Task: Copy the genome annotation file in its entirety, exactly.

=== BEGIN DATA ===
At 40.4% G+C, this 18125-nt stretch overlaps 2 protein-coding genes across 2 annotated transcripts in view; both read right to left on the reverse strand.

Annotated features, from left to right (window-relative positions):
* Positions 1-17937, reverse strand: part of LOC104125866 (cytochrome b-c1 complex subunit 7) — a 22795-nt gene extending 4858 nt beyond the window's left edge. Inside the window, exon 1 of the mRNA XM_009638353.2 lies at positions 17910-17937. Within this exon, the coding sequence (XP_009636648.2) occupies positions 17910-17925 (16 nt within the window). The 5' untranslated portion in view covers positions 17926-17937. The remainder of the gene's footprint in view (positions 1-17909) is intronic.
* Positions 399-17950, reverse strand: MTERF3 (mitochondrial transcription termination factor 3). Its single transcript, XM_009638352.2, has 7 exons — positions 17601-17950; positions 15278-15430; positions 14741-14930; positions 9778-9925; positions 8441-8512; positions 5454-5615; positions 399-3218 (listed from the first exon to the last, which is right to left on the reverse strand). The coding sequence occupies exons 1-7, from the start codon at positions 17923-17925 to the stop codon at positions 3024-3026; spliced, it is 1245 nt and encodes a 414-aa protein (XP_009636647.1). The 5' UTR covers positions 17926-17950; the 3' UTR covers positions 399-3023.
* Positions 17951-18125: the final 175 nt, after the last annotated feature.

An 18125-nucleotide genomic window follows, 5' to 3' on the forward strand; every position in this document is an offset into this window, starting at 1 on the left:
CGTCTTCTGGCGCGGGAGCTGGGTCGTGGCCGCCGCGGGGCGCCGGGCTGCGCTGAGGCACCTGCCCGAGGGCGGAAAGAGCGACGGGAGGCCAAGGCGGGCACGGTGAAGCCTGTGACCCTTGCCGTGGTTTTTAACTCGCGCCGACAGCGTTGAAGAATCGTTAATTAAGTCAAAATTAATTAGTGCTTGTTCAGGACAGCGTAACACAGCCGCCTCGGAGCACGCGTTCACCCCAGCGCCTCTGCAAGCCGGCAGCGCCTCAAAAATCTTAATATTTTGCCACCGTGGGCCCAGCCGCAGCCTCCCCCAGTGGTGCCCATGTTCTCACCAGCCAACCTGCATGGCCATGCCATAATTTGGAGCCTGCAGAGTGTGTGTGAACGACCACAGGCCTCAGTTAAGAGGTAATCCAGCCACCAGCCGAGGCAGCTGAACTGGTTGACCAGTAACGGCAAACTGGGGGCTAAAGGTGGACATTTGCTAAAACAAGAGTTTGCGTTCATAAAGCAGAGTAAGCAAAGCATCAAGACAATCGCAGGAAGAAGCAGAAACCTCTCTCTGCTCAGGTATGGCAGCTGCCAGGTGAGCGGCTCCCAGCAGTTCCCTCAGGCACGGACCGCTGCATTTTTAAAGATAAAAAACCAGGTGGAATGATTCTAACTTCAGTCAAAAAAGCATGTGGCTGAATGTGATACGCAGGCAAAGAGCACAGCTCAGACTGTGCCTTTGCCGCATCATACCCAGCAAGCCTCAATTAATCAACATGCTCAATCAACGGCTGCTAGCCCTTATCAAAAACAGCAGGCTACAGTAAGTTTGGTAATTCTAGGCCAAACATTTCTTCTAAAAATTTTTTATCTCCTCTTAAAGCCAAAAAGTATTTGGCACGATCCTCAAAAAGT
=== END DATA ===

At 40.4% G+C, this 18125-nt stretch overlaps 2 protein-coding genes across 2 annotated transcripts in view; both read right to left on the reverse strand.

Annotated features, from left to right (window-relative positions):
* Positions 1-17937, reverse strand: part of LOC104125866 (cytochrome b-c1 complex subunit 7) — a 22795-nt gene extending 4858 nt beyond the window's left edge. Inside the window, exon 1 of the mRNA XM_009638353.2 lies at positions 17910-17937. Within this exon, the coding sequence (XP_009636648.2) occupies positions 17910-17925 (16 nt within the window). The 5' untranslated portion in view covers positions 17926-17937. The remainder of the gene's footprint in view (positions 1-17909) is intronic.
* Positions 399-17950, reverse strand: MTERF3 (mitochondrial transcription termination factor 3). Its single transcript, XM_009638352.2, has 7 exons — positions 17601-17950; positions 15278-15430; positions 14741-14930; positions 9778-9925; positions 8441-8512; positions 5454-5615; positions 399-3218 (listed from the first exon to the last, which is right to left on the reverse strand). The coding sequence occupies exons 1-7, from the start codon at positions 17923-17925 to the stop codon at positions 3024-3026; spliced, it is 1245 nt and encodes a 414-aa protein (XP_009636647.1). The 5' UTR covers positions 17926-17950; the 3' UTR covers positions 399-3023.
* Positions 17951-18125: the final 175 nt, after the last annotated feature.

An 18125-nucleotide genomic window follows, 5' to 3' on the forward strand; every position in this document is an offset into this window, starting at 1 on the left:
CGTCTTCTGGCGCGGGAGCTGGGTCGTGGCCGCCGCGGGGCGCCGGGCTGCGCTGAGGCACCTGCCCGAGGGCGGAAAGAGCGACGGGAGGCCAAGGCGGGCACGGTGAAGCCTGTGACCCTTGCCGTGGTTTTTAACTCGCGCCGACAGCGTTGAAGAATCGTTAATTAAGTCAAAATTAATTAGTGCTTGTTCAGGACAGCGTAACACAGCCGCCTCGGAGCACGCGTTCACCCCAGCGCCTCTGCAAGCCGGCAGCGCCTCAAAAATCTTAATATTTTGCCACCGTGGGCCCAGCCGCAGCCTCCCCCAGTGGTGCCCATGTTCTCACCAGCCAACCTGCATGGCCATGCCATAATTTGGAGCCTGCAGAGTGTGTGTGAACGACCACAGGCCTCAGTTAAGAGGTAATCCAGCCACCAGCCGAGGCAGCTGAACTGGTTGACCAGTAACGGCAAACTGGGGGCTAAAGGTGGACATTTGCTAAAACAAGAGTTTGCGTTCATAAAGCAGAGTAAGCAAAGCATCAAGACAATCGCAGGAAGAAGCAGAAACCTCTCTCTGCTCAGGTATGGCAGCTGCCAGGTGAGCGGCTCCCAGCAGTTCCCTCAGGCACGGACCGCTGCATTTTTAAAGATAAAAAACCAGGTGGAATGATTCTAACTTCAGTCAAAAAAGCATGTGGCTGAATGTGATACGCAGGCAAAGAGCACAGCTCAGACTGTGCCTTTGCCGCATCATACCCAGCAAGCCTCAATTAATCAACATGCTCAATCAACGGCTGCTAGCCCTTATCAAAAACAGCAGGCTACAGTAAGTTTGGTAATTCTAGGCCAAACATTTCTTCTAAAAATTTTTTATCTCCTCTTAAAGCCAAAAAGTATTTGGCACGATCCTCAAAAAGT